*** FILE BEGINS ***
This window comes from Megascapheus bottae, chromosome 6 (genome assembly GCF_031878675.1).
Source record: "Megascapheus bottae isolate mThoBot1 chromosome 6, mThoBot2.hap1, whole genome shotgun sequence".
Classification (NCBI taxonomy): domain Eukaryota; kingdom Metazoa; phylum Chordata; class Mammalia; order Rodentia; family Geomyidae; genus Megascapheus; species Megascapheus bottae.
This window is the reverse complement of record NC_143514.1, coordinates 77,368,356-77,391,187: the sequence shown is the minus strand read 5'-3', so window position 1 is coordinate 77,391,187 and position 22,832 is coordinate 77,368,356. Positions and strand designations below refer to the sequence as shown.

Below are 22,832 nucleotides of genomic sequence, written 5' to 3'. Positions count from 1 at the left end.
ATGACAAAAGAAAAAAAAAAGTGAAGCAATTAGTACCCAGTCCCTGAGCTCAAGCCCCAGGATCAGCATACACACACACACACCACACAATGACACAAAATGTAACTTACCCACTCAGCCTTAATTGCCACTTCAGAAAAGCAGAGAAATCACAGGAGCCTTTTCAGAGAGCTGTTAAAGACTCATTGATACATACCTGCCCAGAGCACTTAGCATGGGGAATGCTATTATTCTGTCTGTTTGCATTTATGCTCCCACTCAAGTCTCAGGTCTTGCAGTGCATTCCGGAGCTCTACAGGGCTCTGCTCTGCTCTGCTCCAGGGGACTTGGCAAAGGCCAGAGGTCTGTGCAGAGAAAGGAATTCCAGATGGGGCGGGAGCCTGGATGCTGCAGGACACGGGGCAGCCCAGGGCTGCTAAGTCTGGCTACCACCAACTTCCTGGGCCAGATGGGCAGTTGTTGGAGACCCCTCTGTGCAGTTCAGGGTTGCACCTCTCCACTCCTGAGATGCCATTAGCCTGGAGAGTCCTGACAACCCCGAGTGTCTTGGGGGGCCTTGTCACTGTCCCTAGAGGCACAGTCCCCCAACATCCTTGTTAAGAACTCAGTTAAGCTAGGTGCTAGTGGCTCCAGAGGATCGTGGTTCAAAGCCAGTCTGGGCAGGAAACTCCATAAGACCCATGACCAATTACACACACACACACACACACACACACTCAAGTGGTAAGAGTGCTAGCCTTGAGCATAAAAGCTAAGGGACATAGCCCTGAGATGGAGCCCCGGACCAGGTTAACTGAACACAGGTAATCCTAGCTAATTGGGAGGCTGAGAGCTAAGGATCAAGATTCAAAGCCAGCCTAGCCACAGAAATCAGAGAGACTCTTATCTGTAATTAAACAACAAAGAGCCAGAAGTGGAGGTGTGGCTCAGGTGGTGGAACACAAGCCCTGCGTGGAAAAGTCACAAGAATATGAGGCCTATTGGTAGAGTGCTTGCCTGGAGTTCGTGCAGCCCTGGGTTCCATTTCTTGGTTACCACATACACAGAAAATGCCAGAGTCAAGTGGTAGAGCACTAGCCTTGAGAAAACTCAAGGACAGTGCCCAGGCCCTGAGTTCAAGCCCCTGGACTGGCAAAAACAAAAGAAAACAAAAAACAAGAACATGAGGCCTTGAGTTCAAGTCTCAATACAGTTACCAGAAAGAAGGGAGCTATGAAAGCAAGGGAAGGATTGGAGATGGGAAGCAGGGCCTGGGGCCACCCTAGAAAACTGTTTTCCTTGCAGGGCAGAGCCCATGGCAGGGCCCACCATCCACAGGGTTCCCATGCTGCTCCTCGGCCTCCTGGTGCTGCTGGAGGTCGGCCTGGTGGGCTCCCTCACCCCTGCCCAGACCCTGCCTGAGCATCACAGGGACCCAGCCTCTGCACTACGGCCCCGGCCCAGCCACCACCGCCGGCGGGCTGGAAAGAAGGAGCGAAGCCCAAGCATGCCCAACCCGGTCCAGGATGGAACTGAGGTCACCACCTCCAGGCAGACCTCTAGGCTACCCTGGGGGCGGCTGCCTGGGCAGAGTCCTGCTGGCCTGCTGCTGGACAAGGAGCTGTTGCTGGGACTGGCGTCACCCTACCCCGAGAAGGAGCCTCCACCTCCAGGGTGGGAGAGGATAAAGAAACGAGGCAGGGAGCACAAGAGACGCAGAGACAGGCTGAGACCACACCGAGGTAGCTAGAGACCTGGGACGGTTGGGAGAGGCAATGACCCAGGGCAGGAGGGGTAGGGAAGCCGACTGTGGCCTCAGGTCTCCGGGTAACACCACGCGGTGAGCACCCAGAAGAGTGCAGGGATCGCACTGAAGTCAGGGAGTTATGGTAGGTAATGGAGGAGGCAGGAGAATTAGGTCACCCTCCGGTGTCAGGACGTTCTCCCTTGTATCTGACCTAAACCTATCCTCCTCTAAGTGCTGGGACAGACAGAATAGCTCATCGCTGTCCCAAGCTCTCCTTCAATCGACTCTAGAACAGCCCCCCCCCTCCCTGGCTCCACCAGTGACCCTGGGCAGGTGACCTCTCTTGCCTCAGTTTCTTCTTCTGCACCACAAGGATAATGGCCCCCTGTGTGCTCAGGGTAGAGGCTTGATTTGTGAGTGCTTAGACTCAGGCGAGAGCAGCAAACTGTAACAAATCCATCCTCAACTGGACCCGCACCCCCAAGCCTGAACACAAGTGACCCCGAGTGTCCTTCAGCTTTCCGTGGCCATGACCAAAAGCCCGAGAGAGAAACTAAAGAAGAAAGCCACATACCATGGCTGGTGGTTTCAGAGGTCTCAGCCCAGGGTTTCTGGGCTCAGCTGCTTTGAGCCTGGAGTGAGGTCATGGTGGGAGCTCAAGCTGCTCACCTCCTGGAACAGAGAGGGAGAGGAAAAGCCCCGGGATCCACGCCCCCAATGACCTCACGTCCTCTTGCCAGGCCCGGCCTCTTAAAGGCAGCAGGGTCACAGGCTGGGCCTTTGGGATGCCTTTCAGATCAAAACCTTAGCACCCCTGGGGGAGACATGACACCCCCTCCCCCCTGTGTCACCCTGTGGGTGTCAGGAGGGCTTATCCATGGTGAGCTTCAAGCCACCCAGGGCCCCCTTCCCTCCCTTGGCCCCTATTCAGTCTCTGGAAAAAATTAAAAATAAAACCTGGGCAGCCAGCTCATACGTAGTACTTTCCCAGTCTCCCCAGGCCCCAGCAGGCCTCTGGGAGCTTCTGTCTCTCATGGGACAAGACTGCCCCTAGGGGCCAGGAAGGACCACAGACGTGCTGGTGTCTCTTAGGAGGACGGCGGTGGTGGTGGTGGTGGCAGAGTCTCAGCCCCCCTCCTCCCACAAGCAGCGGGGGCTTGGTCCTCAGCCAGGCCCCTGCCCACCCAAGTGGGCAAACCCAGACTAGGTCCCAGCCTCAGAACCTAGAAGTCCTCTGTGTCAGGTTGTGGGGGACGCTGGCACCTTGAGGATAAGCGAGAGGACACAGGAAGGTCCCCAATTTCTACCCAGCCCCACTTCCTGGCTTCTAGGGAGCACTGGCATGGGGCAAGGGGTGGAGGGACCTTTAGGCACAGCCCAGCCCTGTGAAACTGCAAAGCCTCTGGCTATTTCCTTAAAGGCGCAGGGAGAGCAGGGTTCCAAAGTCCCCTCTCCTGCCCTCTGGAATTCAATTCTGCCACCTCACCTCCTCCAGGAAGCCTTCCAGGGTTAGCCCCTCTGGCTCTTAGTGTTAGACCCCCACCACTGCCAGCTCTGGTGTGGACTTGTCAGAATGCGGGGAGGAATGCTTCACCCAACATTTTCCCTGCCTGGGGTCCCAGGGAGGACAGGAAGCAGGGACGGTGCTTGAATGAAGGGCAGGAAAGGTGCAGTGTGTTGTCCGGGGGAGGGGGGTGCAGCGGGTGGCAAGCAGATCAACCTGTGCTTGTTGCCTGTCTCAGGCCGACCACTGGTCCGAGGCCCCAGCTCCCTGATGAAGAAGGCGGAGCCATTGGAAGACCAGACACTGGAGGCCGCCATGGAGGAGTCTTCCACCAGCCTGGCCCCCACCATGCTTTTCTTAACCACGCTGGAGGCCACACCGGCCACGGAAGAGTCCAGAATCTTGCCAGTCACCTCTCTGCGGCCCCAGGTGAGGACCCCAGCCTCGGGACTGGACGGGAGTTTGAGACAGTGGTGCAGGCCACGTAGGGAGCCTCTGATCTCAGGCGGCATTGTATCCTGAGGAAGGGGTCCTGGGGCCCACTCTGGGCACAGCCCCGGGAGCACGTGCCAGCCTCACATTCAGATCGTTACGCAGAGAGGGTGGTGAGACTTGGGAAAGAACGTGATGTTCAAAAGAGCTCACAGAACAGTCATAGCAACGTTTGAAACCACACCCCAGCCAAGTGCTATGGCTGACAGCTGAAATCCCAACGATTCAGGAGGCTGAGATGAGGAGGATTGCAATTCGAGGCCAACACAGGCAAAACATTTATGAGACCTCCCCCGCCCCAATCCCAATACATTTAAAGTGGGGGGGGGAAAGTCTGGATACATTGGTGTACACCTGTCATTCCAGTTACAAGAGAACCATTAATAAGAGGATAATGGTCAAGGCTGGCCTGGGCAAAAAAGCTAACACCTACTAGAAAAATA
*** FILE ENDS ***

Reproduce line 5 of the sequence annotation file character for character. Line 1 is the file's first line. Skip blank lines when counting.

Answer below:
Below are 22,832 nucleotides of genomic sequence, written 5' to 3'. Positions count from 1 at the left end.